Mr. Speaker, I am pleased to participate in this debate on Bill C-70 for various reasons. Several of my colleagues and members of the Reform Party have pointed out that, through this bill, the Liberal Party has completely reneged on an election promise.
I was listening to the hon. member for St. Boniface, who mentioned the added bonuses of the so-called harmonization of the GST. All the hon. members will remember the statements made by the Prime Minister, the Deputy Prime Minister and even the Minister of Finance to the effect that the GST was an unfair, regressive tax which hurt the economy and, in some respects, encouraged work for cash when the tax is applied to services.
We have realized that, after undertaking to abolish this unfair and intolerable tax, the government is now diverting attention by saying that it has been successfully harmonized and that the Prime Minister's promise to eliminate the tax had been misunderstood.
It will be remembered that, in the late 1970s, the Liberal Party guru, former Prime Minister Trudeau, had taken very similar action regarding the gasoline tax. At the time, when former Prime Minister Joe Clark was briefly in office, Mr. Trudeau described the gasoline tax introduced by the Conservatives as an unacceptable, intolerable and unfair tax that would be abolished as soon as the Liberals were in office.
And we all know that Mr. Trudeau became Prime Minister of Canada and that the gas tax was not abolished. Quite the contrary, it was increased. This bears a strange resemblance to the promises made by Mr. Trudeau's disciple, the current Prime Minister, who said he would abolish the GST because it was unfair, regressive and bad for the economy. Again, the promises made were not fulfilled and the government has now found a roundabout means, the so-called harmonization, which it touts as an outstanding solution.
We will never stress often enough what I would call the inconsistent, farfetched promises made over a period of decades by the Liberal Party, a party that makes all kinds of promises but never fulfils them. Such was the case with the gas tax and such is now the case with the GST.
The government talks about harmonizing the GST but, to my knowledge, the GST is still at 7 per cent, under the agreement reached with the maritime provinces. What was harmonized is the provincial tax, which was lowered in Newfoundland, New Brunswick and Nova Scotia. In other words, the provincial tax was harmonized, thus reducing the total tax, a loss the federal government will quickly compensate through equalization payments.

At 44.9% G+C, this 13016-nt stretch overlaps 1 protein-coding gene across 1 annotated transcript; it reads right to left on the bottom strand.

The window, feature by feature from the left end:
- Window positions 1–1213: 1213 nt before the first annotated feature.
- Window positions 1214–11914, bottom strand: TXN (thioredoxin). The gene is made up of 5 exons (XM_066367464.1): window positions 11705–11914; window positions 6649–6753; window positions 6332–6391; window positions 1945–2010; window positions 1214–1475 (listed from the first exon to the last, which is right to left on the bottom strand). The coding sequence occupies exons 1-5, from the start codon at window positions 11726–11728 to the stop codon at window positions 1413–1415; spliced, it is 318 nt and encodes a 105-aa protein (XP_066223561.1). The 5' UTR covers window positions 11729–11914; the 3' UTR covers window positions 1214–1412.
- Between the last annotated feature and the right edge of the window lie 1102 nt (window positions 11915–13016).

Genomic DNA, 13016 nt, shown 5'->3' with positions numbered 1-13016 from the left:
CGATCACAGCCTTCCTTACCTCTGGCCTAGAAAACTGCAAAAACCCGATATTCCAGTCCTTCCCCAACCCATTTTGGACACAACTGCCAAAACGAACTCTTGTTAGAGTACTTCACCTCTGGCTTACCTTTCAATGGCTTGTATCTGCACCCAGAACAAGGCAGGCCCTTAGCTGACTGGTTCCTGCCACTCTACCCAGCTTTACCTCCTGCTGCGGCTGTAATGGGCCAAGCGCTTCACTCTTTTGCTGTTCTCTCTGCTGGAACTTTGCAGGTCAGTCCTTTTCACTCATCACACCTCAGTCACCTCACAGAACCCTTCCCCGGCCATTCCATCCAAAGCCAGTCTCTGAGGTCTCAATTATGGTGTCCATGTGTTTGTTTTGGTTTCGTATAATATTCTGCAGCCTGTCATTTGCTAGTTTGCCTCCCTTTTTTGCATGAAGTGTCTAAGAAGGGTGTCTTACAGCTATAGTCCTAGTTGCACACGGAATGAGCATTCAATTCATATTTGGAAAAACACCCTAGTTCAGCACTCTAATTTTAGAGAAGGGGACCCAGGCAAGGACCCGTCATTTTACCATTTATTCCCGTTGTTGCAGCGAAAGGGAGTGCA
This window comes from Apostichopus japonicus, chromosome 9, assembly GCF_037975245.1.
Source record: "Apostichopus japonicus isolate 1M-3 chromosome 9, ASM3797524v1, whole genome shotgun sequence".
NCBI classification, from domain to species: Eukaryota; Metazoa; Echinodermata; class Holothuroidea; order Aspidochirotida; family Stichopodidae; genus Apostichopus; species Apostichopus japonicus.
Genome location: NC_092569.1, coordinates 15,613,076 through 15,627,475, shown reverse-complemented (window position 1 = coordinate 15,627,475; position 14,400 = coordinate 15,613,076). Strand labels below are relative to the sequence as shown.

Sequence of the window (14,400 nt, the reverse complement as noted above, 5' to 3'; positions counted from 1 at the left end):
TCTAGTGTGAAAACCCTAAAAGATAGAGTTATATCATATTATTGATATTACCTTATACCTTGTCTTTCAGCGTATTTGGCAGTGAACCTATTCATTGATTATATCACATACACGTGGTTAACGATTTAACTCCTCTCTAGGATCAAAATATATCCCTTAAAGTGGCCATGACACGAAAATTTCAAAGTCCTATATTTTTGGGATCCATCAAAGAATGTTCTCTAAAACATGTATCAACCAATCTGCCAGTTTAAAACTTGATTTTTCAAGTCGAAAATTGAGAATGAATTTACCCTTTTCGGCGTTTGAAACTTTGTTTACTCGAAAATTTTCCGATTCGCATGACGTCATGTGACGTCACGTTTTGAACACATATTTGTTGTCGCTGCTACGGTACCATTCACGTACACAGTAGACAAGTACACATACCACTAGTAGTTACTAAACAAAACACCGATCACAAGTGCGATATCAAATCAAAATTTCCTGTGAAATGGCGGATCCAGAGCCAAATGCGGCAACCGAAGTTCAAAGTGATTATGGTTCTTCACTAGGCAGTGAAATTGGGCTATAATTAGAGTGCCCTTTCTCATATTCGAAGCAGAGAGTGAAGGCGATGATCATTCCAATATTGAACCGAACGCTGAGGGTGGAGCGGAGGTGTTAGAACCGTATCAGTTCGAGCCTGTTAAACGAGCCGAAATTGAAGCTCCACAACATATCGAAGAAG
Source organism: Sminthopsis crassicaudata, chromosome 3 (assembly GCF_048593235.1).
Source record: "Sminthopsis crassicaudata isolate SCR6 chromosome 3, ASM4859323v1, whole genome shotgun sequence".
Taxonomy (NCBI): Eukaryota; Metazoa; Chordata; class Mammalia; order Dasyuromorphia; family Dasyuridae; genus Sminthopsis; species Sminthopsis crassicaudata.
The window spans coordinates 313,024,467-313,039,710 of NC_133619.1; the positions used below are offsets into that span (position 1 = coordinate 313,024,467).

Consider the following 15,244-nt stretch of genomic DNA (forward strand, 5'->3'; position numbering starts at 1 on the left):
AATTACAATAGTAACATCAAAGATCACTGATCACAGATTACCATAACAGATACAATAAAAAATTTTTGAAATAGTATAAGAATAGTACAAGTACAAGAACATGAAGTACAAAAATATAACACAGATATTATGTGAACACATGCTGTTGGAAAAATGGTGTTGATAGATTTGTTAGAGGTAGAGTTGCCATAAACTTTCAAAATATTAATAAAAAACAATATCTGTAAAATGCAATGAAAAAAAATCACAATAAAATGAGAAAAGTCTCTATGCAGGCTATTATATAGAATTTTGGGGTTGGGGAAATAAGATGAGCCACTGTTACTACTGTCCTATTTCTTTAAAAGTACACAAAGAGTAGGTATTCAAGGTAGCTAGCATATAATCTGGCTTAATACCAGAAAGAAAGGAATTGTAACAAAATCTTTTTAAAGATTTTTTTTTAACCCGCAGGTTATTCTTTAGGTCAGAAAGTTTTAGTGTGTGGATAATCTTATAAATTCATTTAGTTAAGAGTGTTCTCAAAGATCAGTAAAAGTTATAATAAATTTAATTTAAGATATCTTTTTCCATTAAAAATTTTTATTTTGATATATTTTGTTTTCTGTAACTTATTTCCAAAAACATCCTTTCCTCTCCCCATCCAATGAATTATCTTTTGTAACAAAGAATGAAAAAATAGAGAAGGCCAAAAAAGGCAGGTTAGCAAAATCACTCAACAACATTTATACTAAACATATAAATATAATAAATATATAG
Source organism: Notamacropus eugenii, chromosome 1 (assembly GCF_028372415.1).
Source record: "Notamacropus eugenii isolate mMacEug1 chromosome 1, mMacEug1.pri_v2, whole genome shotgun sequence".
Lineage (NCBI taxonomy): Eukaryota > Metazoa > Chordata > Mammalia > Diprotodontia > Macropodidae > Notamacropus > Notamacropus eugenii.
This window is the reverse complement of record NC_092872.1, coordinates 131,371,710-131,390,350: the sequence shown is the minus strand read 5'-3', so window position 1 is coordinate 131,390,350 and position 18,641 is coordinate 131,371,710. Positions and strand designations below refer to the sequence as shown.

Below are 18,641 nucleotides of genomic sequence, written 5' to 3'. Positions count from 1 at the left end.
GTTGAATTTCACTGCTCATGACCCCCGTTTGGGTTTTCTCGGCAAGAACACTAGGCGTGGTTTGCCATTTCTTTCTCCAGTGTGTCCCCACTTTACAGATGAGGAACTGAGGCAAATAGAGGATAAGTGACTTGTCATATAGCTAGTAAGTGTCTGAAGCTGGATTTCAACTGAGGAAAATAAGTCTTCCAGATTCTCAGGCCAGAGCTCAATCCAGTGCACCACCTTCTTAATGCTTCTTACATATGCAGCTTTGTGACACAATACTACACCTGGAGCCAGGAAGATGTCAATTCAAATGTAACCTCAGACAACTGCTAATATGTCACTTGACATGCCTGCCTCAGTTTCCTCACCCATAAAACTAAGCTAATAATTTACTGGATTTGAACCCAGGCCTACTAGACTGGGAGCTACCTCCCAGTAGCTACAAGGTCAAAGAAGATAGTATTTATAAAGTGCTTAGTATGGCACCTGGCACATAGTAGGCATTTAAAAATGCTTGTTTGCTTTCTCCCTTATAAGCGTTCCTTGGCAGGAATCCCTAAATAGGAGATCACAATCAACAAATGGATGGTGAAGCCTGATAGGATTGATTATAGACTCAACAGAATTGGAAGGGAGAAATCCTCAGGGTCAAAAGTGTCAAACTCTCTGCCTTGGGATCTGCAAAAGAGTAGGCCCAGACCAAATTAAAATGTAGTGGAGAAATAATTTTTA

But the government also gave these three provinces $961 million in compensation, to help them integrate the GST and implement the so-called harmonization. Strangely enough, Quebec was a harmonization pioneer, as mentioned earlier by a Liberal member, who said that having an harmonized tax was good for trade and exports. Again, one wonders what principles of justice and fairness are used by a government that subsidizes and compensates the
three maritime provinces that agreed to "harmonize" their taxes, while Quebec did the same at its own expense.
I was in the private sector when that process took place and I remember that all the costs, such as the acquisition of software to integrate the GST with the provincial sales tax, were supported by small and medium size businesses in Quebec. As for the provincial government, it trained some of its employees and integrated its computer system so as to achieve harmonization with the GST.
Did Quebec get any compensation? Let me use the words of the Minister of Human Resources Development in reference to culture: "Not a bloody cent". We did not get any compensation from the federal government. Now Quebec is asking to be compensated for having harmonized its tax with the federal GST, but this government is turning a deaf ear so that the province might not get anything.
Meanwhile, the maritimes, where, as the government says, the tax has been harmonized, are being subsidized or compensated to the tune of $961 million.
With such compensation, New Brunswick can now be competitive and attract some Quebec and Ontario businesses, by stressing the fact that taxes will be lower in that province, given the kind of subsidy granted by the federal government, through the compensation paid to maritime provinces.
This is a rather curious system when you look at it: the federal government provides a kind of competitive tool to three provinces by harmonizing its tax, to the point that it becomes unfair, since these provinces will benefit from such a substantial subsidy or compensation. How then can we believe that the Canadian federation, with bills such as this one-